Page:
This is one of the most unexpectedly fascinating popular science books I’ve read. You wouldn’t think that cephalopods like octopuses and cuttlefish would be a particularly interesting topic, but these creatures show some surprisingly advanced cognitive traits. Their nervous systems are so drastically different from ours that they may have an entirely different form of consciousness.
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The cat in the video clip below is Russell. Russell is one of the many animals on TikTok who use audio buttons to communicate with their owners. (Check out the list of TikTok creators with animal buttons at the end of this post!)
In the video, we see Russell press the button for ‘help’, and then lead his owner to a toy ball that has snapped off its string. Russell seems to understand the meaning of the world ‘help’!
But is this language?
Linguists often talk about the design features of language—the things that set human language apart from animal communication. An important one of these features is called displacement—the ability to talk about things that aren’t in our immediate surroundings or present experience.
The animals using buttons to communicate on TikTok show some signs of displacement. They have buttons for names of people, for other animals, or for their favorite toy, and they’ll use the buttons to refer to those things even when they’re not around.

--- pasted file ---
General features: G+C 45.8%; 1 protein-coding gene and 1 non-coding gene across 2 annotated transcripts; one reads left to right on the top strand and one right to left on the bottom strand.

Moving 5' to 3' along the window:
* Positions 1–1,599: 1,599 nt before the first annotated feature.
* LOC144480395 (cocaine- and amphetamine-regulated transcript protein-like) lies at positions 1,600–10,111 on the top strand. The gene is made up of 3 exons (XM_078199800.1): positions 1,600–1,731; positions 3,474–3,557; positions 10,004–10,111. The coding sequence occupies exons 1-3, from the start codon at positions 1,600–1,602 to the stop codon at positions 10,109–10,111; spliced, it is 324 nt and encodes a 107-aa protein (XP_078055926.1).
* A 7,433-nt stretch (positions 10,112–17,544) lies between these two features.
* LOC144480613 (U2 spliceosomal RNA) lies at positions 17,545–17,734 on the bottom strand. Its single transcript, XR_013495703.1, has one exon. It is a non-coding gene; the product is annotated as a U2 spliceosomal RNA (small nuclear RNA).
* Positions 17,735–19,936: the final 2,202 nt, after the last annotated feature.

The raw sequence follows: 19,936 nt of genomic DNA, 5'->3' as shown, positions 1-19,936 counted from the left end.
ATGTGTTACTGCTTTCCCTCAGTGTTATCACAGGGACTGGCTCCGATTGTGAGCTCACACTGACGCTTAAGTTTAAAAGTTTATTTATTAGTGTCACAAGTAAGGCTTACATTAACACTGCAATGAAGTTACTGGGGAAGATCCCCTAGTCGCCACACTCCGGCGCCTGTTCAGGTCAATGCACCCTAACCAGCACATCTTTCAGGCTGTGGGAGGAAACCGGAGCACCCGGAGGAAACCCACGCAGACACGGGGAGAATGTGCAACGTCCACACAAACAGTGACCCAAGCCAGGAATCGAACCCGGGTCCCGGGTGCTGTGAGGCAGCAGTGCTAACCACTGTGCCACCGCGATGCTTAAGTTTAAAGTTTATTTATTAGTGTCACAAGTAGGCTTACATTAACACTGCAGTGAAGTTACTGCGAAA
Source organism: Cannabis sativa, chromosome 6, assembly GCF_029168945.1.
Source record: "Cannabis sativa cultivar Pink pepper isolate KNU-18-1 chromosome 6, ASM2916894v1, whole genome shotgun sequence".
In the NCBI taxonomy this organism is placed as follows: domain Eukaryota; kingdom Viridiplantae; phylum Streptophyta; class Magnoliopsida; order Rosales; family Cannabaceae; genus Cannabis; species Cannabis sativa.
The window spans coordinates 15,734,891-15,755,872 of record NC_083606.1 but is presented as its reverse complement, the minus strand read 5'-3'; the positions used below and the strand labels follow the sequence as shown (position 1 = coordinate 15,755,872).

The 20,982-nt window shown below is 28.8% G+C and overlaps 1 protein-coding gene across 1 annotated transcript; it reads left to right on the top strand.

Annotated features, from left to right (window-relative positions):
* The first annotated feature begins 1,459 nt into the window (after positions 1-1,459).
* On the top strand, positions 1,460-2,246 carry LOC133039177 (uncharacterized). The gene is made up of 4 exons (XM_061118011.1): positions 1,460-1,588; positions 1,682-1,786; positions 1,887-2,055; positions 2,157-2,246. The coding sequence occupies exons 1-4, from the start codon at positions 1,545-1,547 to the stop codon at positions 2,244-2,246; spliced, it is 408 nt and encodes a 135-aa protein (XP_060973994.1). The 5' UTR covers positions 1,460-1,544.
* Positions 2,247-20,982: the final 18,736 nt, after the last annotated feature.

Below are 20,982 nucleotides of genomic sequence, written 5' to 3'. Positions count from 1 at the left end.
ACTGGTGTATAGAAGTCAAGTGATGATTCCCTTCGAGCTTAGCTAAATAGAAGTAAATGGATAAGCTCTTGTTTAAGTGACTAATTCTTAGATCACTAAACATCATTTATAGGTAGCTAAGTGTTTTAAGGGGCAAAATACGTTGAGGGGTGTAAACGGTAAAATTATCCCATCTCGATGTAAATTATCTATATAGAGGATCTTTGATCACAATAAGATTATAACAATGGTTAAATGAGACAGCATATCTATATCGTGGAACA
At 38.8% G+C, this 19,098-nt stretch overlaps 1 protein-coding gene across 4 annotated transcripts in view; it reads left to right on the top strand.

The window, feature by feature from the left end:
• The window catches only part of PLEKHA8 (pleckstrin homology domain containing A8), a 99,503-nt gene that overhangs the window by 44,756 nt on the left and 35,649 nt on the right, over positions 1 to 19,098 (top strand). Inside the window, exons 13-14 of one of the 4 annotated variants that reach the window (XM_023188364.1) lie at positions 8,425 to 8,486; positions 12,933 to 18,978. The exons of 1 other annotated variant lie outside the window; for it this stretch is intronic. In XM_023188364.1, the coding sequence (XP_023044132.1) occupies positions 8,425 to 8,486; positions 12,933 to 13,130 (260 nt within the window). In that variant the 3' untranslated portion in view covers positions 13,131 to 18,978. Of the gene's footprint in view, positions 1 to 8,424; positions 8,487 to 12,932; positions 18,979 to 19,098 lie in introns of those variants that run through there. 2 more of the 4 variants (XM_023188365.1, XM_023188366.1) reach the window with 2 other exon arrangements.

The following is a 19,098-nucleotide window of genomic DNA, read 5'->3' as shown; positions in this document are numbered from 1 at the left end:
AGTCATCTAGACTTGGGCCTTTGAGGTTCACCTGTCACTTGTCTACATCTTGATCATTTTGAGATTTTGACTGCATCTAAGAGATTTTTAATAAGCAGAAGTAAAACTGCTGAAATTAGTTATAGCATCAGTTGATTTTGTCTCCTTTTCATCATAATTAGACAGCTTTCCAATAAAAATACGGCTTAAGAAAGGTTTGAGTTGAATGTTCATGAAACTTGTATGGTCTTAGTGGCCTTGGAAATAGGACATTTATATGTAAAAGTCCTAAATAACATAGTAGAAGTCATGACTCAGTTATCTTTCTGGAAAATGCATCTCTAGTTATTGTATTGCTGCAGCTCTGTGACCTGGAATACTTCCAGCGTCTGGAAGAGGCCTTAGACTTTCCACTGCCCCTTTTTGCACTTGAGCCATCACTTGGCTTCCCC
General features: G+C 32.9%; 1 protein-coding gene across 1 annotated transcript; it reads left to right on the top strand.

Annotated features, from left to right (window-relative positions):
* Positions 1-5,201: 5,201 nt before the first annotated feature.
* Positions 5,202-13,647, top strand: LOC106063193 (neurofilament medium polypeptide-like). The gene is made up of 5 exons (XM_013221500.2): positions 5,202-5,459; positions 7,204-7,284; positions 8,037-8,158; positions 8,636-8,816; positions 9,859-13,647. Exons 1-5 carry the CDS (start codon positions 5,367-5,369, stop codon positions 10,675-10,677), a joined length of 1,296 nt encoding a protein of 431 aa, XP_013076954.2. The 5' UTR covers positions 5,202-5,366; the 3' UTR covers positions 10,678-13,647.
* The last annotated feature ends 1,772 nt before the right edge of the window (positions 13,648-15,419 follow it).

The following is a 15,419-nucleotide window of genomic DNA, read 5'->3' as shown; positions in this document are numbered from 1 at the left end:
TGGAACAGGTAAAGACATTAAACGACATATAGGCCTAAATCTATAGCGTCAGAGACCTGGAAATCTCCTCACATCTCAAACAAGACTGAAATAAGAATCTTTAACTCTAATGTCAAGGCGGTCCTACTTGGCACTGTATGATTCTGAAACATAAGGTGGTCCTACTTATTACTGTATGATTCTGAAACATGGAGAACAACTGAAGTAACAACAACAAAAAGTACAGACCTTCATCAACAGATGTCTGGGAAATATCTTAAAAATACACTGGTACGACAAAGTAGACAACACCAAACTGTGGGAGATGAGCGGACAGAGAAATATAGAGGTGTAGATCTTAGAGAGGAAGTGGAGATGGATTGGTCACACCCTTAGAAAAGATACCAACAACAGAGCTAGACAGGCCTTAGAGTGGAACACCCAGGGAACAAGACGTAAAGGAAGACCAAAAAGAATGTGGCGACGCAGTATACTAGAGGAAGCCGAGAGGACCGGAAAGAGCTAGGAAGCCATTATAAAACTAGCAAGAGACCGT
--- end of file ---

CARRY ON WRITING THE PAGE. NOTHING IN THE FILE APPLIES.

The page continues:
Another design feature of language is called duality—the ability to combine smaller units of meaning into new words and phrases. We see potential evidence of this happening with animals too! In the video below, a dog named Parker hears an ambulance go by and presses buttons for ‘squeaker’ and then ‘car’.
Is Parker combining buttons to create the novel expression ‘squeaker car’? Or is he simply randomly pressing buttons that are related to what he’s experiencing at that moment?
Another feature sometimes thought to be unique to language is prevarication—the ability to make false or meaningless statements (in other words, the ability to lie or make things up). We know that animals can and often do deceive each other, but are they able to express false statements or made-up ideas with their audio buttons? Consider what happens in the following video between two dogs:
In this video, the dog named Otter presses the button for ‘outside’, prompting the owner to take both the dogs outside. The moment the second dog, Bunny, leaves his bone, however, Otter runs over and grabs the bone, and shows no interest in going outside. Was this a clever ploy to draw Bunny away from his bone? Or was the outcome an unplanned but fortuitous accident?
These behaviors have caught the attention of researchers interested in animal communication. In fact, one popular set of “Augmentative Interspecies Communication (AIC) Devices” (i.e., audio buttons) called Fluent Pet was developed by Ph.D. Leo Trottier during grad school precisely so that he and other researchers could investigate the communicative capabilities of pets. The research team is collecting video data from pet owners—including some of the very same videos posted on TikTok—for analysis in their research.